Magazine 102 includes two stationary disks, a rear disk 110 and a front disk 112, between which is rotatable member 114 which includes a plurality of bays 116, for example twenty, which can be loaded with fresh cassettes through loading tray 118. Magazine 102 presents a fresh cassette for loading into camera-back 46 at feeder slot 120 which accommodates replacement element 100. When actuator 64 is at the full ejection cycle extension and replacement element 100 is at its extreme right position clear of slot 120, wheel 114 is indexed by one bay by solenoid 122 mounted in frame 44 to bring the next bay with a fresh cassette into alignment with slot 120.

Camera-back door 50, FIG. 3, is operated by solenoid 130, FIG. 4, through link 132. Cassette guide 84 is rotatably mounted to frame 44 at pivot 132, and normally remains in the retracted position as shown in phantom in FIG. 4 under the very light urging of spring 104. The weight of the fresh cassette 134 and the force applied by replacement element 100 is sufficient as film cassette 134 engages the inclined surface 136 of guide 84 to drive guide 84 down to the extended position against the light force of spring 104 so that cassette 134 is guided directly into camera-back 46.

The construction of bifurcated path 52 can be seen more clearly in FIG. 5. In the full line depiction link 90 positions steering element 92 to cut off cassette conduit 94 from common conduit 140 and permits communication from common conduit 140 to photo conduit 54 to direct finished photographs to the customer at tray 16. In dashed lines in FIG. 5, link 90 positions steering element 92 to cut off communication from common conduit 140 to photo conduit 54, and instead to establish communication from common conduit 140 to cassette conduit 94, so that ejected spent cassettes driven out of camera-back 46 by ejection element 80 will drop down through common conduit 140 and be discharged out through cassette conduit 94. Cassette reloader 60 can be seen more clearly in FIG. 6, where camera-back door 50 is closed, guide 84 is in the up or retracted position, and actuator 64 is in the neutral position with ejection element 80 clear of camera-back 46 and replacement element 100 disposed in slot 120, ready to begin an ejection cycle.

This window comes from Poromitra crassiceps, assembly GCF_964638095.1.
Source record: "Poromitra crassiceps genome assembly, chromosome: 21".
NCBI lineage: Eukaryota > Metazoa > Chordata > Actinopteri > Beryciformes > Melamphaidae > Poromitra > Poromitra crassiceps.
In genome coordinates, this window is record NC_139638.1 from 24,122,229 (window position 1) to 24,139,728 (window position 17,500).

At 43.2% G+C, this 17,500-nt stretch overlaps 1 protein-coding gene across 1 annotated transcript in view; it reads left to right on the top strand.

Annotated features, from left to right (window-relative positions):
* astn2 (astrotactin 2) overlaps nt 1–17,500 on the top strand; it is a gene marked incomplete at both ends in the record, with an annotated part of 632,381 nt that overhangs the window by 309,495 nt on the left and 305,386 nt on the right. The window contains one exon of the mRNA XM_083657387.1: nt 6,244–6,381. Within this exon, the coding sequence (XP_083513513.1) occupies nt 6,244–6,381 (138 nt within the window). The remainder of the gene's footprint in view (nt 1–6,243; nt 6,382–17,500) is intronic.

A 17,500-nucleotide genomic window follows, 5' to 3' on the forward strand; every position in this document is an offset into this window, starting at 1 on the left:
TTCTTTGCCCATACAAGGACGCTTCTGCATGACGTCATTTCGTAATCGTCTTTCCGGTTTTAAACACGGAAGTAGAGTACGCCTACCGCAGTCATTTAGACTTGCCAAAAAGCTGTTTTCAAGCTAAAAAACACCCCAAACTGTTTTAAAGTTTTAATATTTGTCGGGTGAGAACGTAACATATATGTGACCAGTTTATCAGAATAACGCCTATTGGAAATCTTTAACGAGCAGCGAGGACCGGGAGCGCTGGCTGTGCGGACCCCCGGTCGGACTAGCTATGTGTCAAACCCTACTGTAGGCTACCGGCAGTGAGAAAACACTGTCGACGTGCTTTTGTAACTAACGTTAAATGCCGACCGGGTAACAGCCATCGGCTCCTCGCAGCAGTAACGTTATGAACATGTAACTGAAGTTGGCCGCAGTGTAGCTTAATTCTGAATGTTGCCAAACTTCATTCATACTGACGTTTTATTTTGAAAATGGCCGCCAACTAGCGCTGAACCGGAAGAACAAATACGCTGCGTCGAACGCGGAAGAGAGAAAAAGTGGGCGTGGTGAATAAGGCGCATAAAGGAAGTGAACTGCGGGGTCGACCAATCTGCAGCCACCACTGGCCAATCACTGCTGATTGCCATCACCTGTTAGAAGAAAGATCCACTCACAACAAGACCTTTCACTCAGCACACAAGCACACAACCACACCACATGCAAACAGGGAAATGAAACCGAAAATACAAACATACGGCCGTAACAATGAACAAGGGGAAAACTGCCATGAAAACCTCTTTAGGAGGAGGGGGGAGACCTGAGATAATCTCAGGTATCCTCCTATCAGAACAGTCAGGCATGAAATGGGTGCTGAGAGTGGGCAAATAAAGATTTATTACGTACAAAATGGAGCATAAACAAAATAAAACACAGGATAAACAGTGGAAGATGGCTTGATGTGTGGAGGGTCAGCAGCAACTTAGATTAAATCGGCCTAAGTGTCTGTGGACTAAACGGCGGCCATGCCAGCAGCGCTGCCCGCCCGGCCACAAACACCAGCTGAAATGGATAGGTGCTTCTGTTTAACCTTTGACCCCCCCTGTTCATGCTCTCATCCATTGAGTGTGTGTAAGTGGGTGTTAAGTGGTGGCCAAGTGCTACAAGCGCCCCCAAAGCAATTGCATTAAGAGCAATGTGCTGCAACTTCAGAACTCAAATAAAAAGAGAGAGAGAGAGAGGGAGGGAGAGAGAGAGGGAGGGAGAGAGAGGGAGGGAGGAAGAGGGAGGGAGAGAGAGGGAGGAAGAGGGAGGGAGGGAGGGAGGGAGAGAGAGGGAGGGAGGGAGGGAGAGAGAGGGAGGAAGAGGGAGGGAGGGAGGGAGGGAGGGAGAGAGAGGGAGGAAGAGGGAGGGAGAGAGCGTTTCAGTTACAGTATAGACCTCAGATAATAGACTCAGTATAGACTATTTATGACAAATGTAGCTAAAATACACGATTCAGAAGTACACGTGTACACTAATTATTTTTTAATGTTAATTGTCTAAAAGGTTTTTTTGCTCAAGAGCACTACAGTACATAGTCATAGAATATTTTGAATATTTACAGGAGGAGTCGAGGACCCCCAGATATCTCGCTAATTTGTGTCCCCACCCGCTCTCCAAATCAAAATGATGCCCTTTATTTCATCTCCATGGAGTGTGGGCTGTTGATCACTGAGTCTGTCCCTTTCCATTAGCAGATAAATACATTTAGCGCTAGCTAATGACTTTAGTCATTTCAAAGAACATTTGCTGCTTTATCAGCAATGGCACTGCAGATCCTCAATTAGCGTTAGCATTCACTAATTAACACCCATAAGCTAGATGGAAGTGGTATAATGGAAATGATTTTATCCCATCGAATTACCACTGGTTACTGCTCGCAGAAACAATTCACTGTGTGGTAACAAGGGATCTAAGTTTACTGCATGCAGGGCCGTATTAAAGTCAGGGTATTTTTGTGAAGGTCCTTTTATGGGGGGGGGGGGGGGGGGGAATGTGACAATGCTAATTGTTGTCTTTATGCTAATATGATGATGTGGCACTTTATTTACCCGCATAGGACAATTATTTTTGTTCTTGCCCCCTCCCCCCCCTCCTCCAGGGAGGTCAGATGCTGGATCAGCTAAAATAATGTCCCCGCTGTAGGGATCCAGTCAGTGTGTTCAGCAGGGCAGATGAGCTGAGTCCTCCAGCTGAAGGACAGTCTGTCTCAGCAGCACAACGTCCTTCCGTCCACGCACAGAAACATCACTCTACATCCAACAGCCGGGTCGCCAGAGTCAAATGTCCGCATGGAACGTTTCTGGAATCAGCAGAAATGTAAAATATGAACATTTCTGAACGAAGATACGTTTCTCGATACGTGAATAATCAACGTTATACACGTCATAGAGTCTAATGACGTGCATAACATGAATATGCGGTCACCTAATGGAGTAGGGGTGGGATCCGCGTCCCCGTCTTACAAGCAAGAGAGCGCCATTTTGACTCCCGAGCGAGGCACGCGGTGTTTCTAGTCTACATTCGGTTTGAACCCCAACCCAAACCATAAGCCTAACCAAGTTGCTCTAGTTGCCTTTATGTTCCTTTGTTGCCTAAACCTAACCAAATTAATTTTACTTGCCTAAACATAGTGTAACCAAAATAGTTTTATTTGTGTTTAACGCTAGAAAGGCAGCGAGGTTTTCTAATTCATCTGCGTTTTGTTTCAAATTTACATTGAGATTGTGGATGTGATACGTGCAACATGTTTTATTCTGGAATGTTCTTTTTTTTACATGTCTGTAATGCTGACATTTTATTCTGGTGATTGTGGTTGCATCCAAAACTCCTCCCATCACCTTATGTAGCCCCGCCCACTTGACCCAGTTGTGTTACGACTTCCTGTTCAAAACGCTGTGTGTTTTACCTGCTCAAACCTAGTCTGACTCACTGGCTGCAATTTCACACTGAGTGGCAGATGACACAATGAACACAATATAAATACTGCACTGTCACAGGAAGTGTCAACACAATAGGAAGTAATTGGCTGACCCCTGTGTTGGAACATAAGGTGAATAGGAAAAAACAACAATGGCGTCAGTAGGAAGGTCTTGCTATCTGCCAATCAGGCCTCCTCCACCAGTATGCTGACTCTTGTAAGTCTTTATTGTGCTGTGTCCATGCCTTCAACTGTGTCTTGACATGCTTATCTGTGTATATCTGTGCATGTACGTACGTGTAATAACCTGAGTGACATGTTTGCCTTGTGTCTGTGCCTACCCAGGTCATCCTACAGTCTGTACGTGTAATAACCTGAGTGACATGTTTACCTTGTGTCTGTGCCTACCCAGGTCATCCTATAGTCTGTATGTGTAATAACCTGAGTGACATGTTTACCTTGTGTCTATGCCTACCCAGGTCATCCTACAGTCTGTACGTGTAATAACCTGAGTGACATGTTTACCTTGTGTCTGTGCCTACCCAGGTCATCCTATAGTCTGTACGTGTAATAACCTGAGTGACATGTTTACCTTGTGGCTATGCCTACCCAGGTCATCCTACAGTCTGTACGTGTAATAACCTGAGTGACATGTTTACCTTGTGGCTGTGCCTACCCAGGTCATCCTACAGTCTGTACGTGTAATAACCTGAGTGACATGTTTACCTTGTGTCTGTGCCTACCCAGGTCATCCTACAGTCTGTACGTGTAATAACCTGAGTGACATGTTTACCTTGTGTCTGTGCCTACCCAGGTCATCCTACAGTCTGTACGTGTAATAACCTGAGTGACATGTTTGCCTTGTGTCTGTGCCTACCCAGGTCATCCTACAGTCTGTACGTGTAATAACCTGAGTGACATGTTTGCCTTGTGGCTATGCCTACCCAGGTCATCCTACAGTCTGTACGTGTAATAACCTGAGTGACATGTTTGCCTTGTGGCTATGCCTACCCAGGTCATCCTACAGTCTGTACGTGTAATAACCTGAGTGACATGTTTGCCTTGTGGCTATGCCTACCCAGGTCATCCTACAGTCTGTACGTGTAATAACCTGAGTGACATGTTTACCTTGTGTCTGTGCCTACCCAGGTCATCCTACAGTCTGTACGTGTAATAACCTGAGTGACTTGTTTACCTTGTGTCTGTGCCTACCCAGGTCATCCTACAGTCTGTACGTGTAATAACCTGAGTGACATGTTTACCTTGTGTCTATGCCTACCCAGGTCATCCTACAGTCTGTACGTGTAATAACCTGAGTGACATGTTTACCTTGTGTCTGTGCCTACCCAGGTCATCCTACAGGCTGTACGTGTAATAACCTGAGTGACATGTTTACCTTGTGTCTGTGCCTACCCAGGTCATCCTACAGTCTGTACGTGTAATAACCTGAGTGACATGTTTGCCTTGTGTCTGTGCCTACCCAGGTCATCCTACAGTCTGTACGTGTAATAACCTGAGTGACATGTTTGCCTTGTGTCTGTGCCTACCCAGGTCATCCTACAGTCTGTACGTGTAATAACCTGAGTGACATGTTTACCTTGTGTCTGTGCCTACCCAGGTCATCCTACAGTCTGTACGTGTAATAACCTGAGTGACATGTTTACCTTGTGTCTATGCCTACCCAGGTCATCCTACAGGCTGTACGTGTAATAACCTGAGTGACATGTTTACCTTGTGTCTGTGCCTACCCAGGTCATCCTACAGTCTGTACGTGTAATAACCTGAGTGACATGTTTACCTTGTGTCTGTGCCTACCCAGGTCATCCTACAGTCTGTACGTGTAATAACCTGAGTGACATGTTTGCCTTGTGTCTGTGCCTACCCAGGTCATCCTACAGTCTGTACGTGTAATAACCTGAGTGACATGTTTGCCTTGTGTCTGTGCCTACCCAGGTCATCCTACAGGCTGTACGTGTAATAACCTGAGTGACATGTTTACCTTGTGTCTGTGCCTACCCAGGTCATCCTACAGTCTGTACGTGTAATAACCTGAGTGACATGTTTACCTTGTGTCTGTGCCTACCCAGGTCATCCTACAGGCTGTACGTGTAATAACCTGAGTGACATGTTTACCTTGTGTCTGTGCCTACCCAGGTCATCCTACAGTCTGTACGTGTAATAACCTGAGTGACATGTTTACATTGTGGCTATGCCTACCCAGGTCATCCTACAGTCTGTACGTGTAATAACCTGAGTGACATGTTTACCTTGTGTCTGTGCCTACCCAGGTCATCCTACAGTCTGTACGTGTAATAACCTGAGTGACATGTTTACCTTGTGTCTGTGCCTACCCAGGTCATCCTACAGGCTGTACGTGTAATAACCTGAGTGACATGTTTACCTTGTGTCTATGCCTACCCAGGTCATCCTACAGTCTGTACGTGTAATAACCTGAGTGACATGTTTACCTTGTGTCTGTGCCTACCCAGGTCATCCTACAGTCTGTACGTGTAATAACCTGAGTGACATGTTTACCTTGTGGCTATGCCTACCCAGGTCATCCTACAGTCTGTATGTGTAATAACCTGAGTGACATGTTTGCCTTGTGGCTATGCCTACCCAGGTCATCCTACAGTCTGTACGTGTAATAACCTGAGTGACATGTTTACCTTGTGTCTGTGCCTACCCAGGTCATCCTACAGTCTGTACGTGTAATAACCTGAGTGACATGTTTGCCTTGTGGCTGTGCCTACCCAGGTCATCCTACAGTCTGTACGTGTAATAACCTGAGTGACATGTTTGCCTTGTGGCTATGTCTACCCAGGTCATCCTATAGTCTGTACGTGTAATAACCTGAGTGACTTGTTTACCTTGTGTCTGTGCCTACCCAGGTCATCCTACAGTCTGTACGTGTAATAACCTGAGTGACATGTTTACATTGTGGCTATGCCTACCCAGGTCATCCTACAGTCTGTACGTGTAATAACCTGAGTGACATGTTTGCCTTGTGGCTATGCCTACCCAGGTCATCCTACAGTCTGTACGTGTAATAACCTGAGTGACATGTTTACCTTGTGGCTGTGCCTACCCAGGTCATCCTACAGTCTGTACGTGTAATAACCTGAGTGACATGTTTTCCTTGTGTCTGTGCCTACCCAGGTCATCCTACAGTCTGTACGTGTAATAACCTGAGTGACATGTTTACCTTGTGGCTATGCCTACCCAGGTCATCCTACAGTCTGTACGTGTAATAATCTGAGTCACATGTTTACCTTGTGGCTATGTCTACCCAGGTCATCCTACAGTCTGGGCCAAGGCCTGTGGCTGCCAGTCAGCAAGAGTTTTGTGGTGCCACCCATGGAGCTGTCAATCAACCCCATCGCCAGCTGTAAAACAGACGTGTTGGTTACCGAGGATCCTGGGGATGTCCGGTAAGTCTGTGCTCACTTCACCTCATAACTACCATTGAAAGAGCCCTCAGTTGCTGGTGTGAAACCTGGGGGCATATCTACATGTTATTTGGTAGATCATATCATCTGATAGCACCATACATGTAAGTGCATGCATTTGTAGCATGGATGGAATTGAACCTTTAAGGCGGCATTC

The full twenty bays 116 containing fresh cassettes 134 can be seen more readily in FIG. 7, where replacement element 100 is poised to drive a fresh cassette 134 across guide 84 for reloading into camera-back 46. Motor solenoid 122 is driven to index wheel 114 in steps of 18 to sequentially supply fresh cassettes at slot 120. A computer 160, FIG. 8, may be used to provide the background scene, manipulate the image, select the portrait, operate the freeze frame unit 48, and control the camera-back door solenoid 130, cassette reloader motor 72 and magazine indexing motor solenoid 122. The computer may be an "IBM AT-286" or equivalent. Alternatively, a simple counter 162 may be used to count the number of films dispensed by camera-back 46. Alternatively, the computer counter could be used. When the number ten is reached switching logic 164 initiates the cassette reloader operation ejection cycle and replacement cycle.